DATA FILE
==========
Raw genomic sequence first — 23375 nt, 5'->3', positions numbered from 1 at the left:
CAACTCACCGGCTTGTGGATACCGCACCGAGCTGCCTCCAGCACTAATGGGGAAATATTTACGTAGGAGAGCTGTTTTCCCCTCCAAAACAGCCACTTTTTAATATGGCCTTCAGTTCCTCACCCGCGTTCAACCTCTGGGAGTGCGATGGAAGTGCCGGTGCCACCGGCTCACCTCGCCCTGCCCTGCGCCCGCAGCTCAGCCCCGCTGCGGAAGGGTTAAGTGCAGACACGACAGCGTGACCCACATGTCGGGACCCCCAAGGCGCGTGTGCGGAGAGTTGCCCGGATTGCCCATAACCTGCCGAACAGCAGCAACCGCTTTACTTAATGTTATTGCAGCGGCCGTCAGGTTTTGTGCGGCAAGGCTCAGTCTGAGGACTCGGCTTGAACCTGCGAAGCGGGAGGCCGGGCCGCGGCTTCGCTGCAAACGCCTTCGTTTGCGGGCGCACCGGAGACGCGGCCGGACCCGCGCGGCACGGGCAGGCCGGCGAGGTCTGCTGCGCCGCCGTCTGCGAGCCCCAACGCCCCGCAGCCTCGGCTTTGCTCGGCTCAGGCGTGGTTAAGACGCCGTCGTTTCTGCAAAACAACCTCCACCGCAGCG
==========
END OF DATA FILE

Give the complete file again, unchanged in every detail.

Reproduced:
Raw genomic sequence first — 23375 nt, 5'->3', positions numbered from 1 at the left:
CAACTCACCGGCTTGTGGATACCGCACCGAGCTGCCTCCAGCACTAATGGGGAAATATTTACGTAGGAGAGCTGTTTTCCCCTCCAAAACAGCCACTTTTTAATATGGCCTTCAGTTCCTCACCCGCGTTCAACCTCTGGGAGTGCGATGGAAGTGCCGGTGCCACCGGCTCACCTCGCCCTGCCCTGCGCCCGCAGCTCAGCCCCGCTGCGGAAGGGTTAAGTGCAGACACGACAGCGTGACCCACATGTCGGGACCCCCAAGGCGCGTGTGCGGAGAGTTGCCCGGATTGCCCATAACCTGCCGAACAGCAGCAACCGCTTTACTTAATGTTATTGCAGCGGCCGTCAGGTTTTGTGCGGCAAGGCTCAGTCTGAGGACTCGGCTTGAACCTGCGAAGCGGGAGGCCGGGCCGCGGCTTCGCTGCAAACGCCTTCGTTTGCGGGCGCACCGGAGACGCGGCCGGACCCGCGCGGCACGGGCAGGCCGGCGAGGTCTGCTGCGCCGCCGTCTGCGAGCCCCAACGCCCCGCAGCCTCGGCTTTGCTCGGCTCAGGCGTGGTTAAGACGCCGTCGTTTCTGCAAAACAACCTCCACCGCAGCG